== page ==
Thap Rachana, MCC’s executive director, said that 77 turtles were purchased indirectly by MCC and ultimately saved from the markets, but this strategy was a short-term solution to encourage stronger action from the government in implementing the law in Kep province.
“Most fishermen now know that we’re not buying turtles in the same way, but they understand what we’re trying to do,” she said. “Sometimes, they bring them to us and ask for $20 or $30.”
This is significantly less than what the turtles could sell for at market, depending on their weight, she added.
Rachana emphasized that this approach could only work due to MCC’s 24/7 presence in the MFMA and the resulting relationship that their staff have built with the local communities.
Cambodia’s coastal fire sale
Elsewhere along Cambodia’s coast, other legal protections have failed to prevent marine habitats from being developed.
The country’s first marine protected area, which covers more than 47,000 hectares (116,000 acres) of land and sea across the Koh Rong archipelago off the coast of Preah Sihanouk province, has seen relatively expansive tourism development that has seen the islands of Koh Rong and Koh Rong Sanloem become popular destinations. But while these developments largely left the islands’ ecosystems intact, almost the entirety of Koh Rong has been handed to Royal Group, which plans to build a $300 million airport on the island, as well as golf and polo courses, casinos, resorts and a business center.
Similarly, the Koh S’dach archipelago in Koh Kong province has long been the target of conservationists hoping to establish an MFMA similar to that of Kep, but the privatization of islands and the subsequent construction of artificial beaches and bays has seriously damaged the coral and seagrass upon which a host of marine life feeds.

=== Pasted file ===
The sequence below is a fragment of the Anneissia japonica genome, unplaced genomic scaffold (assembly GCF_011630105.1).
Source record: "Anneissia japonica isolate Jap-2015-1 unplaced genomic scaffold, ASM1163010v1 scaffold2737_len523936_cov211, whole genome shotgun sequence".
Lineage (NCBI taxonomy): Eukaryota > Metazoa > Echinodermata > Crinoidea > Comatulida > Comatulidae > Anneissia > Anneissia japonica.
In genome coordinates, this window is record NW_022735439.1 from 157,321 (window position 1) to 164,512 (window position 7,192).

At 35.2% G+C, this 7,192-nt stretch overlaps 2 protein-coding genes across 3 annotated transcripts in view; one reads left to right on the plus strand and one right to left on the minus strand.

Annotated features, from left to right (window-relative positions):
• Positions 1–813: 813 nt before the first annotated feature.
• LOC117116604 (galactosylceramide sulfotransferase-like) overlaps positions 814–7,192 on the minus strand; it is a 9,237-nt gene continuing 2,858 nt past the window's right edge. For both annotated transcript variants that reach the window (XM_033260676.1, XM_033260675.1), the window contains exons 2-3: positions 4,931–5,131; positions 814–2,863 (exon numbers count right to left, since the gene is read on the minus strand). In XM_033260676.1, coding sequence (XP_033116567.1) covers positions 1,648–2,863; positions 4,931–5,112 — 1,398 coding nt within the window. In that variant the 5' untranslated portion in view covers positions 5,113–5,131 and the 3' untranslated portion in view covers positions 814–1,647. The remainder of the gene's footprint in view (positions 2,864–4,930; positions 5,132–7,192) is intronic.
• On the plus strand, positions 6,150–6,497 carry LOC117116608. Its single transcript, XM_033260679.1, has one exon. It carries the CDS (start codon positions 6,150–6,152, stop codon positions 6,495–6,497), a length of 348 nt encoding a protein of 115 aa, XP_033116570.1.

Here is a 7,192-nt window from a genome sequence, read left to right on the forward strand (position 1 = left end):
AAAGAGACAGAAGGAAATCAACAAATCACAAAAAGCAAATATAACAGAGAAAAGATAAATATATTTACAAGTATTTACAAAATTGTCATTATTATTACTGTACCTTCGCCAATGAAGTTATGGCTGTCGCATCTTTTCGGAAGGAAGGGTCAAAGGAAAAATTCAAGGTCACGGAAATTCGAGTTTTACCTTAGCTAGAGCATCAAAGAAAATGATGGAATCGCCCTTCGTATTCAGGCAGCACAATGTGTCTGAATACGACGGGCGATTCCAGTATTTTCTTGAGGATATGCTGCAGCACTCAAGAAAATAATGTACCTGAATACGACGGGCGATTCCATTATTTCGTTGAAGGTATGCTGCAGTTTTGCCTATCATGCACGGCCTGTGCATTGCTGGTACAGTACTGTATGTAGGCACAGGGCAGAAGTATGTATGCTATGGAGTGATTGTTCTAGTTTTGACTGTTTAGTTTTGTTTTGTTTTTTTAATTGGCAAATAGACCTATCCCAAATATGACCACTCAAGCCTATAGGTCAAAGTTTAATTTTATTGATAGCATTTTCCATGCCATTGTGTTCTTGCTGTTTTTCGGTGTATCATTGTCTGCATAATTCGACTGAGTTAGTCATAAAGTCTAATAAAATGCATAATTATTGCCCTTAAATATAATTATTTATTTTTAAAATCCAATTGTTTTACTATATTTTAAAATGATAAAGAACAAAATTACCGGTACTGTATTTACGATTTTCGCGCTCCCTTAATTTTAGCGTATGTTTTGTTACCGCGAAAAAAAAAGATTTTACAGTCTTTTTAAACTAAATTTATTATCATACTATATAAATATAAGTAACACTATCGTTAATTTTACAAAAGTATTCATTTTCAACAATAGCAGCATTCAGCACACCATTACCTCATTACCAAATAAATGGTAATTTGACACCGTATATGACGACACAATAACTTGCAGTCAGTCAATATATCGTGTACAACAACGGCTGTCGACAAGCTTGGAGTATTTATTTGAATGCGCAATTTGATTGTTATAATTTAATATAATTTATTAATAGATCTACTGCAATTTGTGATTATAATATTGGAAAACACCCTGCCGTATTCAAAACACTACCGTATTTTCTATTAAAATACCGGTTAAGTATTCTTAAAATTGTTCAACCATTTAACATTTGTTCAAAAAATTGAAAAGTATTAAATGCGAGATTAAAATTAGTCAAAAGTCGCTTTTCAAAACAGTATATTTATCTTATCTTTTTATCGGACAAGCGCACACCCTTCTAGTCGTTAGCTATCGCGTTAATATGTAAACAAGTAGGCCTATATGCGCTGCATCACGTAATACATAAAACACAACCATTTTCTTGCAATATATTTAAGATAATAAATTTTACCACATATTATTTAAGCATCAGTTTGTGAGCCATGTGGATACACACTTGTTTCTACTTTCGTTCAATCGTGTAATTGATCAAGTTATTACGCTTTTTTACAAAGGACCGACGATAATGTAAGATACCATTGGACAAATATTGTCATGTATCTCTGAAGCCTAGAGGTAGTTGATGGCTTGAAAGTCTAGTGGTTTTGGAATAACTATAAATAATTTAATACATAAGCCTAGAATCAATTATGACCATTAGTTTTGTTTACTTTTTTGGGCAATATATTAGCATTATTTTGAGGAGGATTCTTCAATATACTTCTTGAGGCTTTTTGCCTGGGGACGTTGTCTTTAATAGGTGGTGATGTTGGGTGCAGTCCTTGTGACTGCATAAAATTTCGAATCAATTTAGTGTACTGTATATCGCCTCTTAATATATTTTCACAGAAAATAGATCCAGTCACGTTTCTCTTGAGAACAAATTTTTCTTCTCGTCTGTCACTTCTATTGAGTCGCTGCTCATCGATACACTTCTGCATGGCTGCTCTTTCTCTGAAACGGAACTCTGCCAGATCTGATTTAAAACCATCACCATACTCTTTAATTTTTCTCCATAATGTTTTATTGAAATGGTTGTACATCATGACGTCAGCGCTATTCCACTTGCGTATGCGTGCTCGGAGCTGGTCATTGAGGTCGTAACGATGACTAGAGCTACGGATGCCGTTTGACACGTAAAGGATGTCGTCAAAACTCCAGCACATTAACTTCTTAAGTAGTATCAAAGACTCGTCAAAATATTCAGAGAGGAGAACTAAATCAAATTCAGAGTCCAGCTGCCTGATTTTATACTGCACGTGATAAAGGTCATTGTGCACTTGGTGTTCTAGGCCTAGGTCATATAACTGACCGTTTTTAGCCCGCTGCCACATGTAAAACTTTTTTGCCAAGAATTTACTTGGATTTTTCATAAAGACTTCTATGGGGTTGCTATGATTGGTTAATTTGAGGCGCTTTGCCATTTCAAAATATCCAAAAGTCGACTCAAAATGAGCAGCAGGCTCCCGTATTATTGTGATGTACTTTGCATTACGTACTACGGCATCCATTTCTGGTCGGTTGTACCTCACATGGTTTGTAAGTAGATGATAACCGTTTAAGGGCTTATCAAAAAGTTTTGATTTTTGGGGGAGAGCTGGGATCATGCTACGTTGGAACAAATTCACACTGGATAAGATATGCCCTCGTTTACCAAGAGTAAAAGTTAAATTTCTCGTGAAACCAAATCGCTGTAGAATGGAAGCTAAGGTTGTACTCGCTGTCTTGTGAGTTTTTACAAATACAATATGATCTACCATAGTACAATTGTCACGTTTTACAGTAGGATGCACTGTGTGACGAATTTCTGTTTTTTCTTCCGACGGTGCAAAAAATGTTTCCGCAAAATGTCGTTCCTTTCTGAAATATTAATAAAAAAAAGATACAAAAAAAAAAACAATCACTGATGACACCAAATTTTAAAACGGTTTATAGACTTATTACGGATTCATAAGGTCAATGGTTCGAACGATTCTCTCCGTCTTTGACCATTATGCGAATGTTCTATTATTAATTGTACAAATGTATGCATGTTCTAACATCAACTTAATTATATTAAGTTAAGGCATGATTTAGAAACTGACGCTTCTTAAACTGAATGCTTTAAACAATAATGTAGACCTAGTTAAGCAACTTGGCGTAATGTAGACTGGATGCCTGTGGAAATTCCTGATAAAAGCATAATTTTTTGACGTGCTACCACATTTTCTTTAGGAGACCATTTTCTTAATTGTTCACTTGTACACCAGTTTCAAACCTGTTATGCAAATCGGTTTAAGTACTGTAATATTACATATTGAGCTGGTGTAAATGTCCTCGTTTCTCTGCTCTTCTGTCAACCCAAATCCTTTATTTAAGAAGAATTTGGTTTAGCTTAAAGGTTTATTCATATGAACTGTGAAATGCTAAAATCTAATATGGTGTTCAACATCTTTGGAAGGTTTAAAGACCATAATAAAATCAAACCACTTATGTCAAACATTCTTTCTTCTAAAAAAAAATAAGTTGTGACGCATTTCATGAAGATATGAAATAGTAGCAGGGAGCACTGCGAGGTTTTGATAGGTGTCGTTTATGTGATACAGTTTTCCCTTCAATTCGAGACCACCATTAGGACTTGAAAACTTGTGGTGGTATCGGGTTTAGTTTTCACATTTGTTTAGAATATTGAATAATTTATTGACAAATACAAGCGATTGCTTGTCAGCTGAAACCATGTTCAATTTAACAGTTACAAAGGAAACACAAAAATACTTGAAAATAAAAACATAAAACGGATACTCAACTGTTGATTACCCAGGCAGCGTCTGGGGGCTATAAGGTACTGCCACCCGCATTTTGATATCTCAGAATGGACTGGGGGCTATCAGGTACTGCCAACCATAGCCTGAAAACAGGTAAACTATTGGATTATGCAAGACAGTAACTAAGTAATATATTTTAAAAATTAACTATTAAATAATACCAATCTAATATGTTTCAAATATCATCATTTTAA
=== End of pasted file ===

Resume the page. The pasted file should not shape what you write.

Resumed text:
The conversion of Ream National Park to a 39,634-hectare (97,937-acre) marine protected area has done little to prevent more than 8,000 hectares (19,800 acres) of the park and Koh Thmei being handed over to Cambodia’s political elite, including relatives of Prime Minister Hun Manet.
Even in Kampot province, which sits next to Kep, development has posed a challenge to implementing an MFMA, with the boundaries repeatedly being redrawn due to ongoing land reclamation projects. Meanwhile, in Kep, the island of Koh Tonsay – the largest in the MFMA that MCC helped to establish – has been awarded to Try Pheap, a powerful tycoon who was sanctioned by the U.S. Treasury Department for his involvement in Cambodia’s illegal timber trade.
Im Rachna, spokesperson for the Ministry of Agriculture, Forestry and Fisheries, did not respond to questions sent by Mongabay.
Glue of Fauna & Flora said that he hopes to see the discovery of turtles’ nests as “a driver for establishing marine management initiatives across Cambodia’s offshore islands where the threat of development is currently minimal.”
Marine conservation is a growing concern in Cambodia, but plans are afoot to reverse the trend of deteriorating ecosystems and collapsing marine fisheries, with the Asian Development Bank approving a $71 million project in December 2022 that aims to regenerate 40% of Cambodia’s near-shore fisheries in Kampot, Kep, Koh Kong and Preah Sihanouk provinces, all of which are home to a diverse range of marine life.
“Interest in protecting Cambodia’s marine environment is continuing to grow, with multiple multimillion-dollar projects now active throughout the coastline,” Glue told Mongabay. “If these projects are implemented correctly, coastal communities will have a stronger standing to counteract privatization and development.”
Miller, E. A., McClenachan, L., Uni, Y., Phocas, G., Hagemann, M. E., & Van Houtan, K. S. (2019). The historical development of complex global trafficking networks for marine wildlife. Science Advances, 5(3). doi:10.1126/sciadv.aav5948
Duffy, H., McNamara, A., Mulligan, B., West, K., Leng, P., Vong, R., … Teoh, M. (2023). An assessment of marine turtle population status and conservation in Cambodia. Oryx, 57(2), 160-170. doi:10.1017/s0030605322000862
Banner image: The Critically Endangered Hawksbill turtle. Photo by Gary Rinaldi/Flickr.